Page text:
||5R03CA103470-02 Interpret this number
||Group Health Cooperative
||Medical History, Medications, and Pancreatic Cancer Risk
DESCRIPTION (provided by applicant):
Risk factors for pancreatic cancer are not well established. The goal of this pilot study is to investigate the relation between medical history, medication use and pancreatic cancer in a case-control study based on medical record abstraction and electronic laboratory and pharmacy data.
Our specific aims are:
1. To investigate the relation between medical conditions and pancreatic cancer risk, focusing on:
a. Diabetes mellitus, including disease duration, therapy, and glycemic control.
b. Pancreatic inflammation, including acute and chronic pancreatitis.
c. History of peptic ulcer disease and/or infection with Helicobacter pylori (H. pylori).
d. History of cholecystectomy and/or cholelithiasis.
2. To investigate the relation between the use of medications and pancreatic cancer, focusing on nonsteroidal anti-inflammatory drugs, cholesterol lowering agents including HMG-CoA reductase inhibitors and acid suppressive medications including histamine receptor antagonists and proton pump inhibitors.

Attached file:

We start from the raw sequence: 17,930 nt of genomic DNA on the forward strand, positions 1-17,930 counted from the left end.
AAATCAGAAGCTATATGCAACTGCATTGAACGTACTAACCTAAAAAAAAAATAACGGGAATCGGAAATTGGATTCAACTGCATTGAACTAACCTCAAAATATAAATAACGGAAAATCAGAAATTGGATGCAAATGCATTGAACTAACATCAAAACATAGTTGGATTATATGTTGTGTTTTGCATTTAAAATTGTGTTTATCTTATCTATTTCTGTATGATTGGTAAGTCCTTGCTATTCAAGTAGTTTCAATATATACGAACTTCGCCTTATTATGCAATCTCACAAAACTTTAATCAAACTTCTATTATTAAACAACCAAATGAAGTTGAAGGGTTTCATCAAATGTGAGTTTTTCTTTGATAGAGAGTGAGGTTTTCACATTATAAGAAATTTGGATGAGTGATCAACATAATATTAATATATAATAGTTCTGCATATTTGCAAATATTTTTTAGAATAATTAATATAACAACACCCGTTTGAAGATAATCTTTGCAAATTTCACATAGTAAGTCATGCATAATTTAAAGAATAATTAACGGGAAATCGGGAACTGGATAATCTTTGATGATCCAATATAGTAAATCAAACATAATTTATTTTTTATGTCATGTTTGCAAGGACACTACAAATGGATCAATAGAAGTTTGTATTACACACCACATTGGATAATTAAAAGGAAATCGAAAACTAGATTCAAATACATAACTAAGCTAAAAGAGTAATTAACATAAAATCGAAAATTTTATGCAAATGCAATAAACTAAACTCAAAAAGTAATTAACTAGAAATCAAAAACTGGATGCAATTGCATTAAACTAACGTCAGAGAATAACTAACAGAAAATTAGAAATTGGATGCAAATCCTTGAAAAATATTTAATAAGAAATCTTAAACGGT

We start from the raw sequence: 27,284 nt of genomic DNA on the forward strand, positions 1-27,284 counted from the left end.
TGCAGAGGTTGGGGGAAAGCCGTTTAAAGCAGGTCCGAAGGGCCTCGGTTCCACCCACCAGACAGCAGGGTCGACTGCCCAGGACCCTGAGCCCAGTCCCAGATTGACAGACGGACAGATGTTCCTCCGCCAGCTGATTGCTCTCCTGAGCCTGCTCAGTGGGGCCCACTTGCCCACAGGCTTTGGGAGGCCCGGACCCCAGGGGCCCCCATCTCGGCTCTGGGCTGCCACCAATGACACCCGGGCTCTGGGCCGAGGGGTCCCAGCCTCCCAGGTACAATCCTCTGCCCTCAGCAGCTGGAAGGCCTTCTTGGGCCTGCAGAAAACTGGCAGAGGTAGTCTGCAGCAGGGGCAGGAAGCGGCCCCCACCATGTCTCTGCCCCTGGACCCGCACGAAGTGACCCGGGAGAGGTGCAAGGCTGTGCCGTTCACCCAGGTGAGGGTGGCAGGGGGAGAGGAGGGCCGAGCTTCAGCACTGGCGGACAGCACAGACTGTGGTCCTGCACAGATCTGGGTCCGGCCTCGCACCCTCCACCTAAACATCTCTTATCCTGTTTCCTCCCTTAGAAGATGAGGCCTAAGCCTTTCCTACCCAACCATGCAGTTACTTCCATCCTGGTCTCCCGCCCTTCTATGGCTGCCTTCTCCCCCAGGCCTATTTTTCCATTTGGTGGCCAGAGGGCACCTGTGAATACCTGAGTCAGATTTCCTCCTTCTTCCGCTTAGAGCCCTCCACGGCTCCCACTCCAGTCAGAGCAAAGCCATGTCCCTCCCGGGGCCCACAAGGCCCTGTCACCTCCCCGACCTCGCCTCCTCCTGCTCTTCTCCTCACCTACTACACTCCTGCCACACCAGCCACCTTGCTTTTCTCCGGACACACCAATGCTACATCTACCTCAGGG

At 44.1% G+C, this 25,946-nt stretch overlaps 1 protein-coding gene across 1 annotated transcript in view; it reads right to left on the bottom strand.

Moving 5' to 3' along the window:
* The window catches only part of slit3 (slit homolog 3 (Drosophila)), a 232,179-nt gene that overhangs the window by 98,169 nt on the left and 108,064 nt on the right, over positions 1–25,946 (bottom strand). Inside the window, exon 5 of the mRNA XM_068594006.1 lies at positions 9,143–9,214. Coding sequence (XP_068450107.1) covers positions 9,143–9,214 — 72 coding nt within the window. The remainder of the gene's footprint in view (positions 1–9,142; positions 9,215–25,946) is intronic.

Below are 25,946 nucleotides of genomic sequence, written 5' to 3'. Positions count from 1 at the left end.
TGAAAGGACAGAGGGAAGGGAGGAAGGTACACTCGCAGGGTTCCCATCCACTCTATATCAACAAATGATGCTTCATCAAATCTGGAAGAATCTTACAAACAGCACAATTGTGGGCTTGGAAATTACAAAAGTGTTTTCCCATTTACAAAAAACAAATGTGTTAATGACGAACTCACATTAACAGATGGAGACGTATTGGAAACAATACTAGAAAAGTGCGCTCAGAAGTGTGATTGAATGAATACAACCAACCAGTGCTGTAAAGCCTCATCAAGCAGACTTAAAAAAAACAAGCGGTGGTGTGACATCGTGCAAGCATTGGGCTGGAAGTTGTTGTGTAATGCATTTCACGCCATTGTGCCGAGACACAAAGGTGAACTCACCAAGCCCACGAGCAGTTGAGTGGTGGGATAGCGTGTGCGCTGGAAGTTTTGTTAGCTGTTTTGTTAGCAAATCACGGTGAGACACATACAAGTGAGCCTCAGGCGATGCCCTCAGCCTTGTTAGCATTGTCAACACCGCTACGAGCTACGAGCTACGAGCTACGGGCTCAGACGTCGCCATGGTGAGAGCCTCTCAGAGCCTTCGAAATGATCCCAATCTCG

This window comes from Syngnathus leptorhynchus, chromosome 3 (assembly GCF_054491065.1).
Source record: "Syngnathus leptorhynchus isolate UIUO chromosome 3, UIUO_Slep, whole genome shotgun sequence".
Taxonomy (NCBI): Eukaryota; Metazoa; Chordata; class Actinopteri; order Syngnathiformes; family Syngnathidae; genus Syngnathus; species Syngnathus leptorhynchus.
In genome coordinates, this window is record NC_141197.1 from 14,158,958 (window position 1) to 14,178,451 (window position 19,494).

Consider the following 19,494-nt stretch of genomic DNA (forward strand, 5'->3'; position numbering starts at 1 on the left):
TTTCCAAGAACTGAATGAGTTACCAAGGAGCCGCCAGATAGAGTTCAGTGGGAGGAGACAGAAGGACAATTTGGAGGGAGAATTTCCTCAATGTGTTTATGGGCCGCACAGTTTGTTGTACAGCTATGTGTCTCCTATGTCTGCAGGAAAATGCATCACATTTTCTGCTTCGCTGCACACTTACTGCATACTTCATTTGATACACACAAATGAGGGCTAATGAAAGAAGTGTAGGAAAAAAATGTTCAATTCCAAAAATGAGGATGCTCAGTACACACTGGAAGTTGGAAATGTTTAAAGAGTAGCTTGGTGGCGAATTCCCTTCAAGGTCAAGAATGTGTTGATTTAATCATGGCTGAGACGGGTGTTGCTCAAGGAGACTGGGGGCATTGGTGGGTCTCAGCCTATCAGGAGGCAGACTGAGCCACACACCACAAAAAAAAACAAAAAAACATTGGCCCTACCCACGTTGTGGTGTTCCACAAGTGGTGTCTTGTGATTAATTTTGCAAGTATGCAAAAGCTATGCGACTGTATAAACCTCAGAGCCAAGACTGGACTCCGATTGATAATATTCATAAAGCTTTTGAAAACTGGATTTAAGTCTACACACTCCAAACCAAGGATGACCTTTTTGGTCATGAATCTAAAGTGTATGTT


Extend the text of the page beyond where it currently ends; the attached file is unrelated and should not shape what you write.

As a secondary specific aim we propose to examine additional medical conditions and medications in order to generate hypotheses for future studies of the epidemiology and prevention of pancreatic cancer. These include evaluation of medical conditions such as irritable bowel syndrome, allergies and asthma as well as medications including immunosuppressive medications and angiotensin converting enzyme inhibitors.
To meet these specific aims we propose to conduct a case-control study of pancreatic cancer comprised of 250 newly diagnosed cases and 1,000 controls in the defined population of Group Health Cooperative, a large health maintenance organization. Data on prior medical conditions and medications will be collected through abstraction of traditional and computerized medical records, including electronic laboratory and pharmacy data. Study strengths include the availability of uniformly collected, long-term medical and pharmacy data and the availability of data on important covariates, including smoking. The proposed study will provide a unique opportunity to investigate the role of medical conditions and medications in pancreatic tumorigenesis and to generate new insights into the mechanisms that result in pancreatic cancer.